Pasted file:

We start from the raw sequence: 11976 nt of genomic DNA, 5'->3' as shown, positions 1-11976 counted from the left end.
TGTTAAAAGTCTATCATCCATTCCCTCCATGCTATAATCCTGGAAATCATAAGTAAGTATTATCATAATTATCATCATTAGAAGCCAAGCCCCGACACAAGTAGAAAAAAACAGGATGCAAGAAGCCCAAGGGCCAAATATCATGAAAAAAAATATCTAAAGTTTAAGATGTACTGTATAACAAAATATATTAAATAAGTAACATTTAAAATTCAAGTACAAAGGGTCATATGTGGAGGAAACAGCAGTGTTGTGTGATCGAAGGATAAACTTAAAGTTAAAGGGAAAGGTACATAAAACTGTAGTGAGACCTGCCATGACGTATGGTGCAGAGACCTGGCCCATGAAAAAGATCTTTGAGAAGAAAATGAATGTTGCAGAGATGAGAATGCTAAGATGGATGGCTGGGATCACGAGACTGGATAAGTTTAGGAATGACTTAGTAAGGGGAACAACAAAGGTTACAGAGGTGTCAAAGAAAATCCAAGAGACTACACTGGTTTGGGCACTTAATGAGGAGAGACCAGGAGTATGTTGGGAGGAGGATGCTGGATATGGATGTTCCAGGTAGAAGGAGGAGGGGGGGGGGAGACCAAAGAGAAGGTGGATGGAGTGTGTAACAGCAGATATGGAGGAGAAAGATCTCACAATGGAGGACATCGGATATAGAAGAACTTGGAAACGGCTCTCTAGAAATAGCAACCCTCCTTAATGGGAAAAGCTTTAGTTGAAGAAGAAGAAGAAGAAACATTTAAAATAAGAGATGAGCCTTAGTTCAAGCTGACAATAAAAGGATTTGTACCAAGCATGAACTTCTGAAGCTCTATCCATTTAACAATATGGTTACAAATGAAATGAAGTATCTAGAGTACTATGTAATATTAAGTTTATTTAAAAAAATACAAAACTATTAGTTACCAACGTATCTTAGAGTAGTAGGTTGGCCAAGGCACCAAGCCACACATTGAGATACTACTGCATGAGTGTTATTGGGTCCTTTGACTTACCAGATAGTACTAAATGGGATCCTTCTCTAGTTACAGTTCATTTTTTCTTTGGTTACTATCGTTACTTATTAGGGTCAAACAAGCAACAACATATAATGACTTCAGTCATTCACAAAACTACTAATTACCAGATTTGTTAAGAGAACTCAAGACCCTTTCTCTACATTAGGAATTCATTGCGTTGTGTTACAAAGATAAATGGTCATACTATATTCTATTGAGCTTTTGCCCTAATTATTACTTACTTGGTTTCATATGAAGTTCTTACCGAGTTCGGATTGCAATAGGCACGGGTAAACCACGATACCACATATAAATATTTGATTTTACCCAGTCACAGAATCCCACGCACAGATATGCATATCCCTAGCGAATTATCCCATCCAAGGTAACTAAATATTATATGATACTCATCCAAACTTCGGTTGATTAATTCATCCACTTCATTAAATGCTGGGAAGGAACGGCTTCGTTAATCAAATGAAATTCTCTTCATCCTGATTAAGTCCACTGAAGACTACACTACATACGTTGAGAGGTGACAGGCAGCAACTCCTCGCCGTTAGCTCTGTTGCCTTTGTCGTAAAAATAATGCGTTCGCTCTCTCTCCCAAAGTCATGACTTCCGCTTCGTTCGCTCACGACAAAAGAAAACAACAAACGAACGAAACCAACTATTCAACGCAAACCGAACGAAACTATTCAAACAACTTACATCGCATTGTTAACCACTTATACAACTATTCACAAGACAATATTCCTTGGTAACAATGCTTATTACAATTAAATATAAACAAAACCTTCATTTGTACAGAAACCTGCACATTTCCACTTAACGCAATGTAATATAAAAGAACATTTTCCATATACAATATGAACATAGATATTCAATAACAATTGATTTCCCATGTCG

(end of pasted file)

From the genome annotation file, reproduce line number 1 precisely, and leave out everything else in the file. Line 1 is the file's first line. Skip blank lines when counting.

We start from the raw sequence: 11976 nt of genomic DNA, 5'->3' as shown, positions 1-11976 counted from the left end.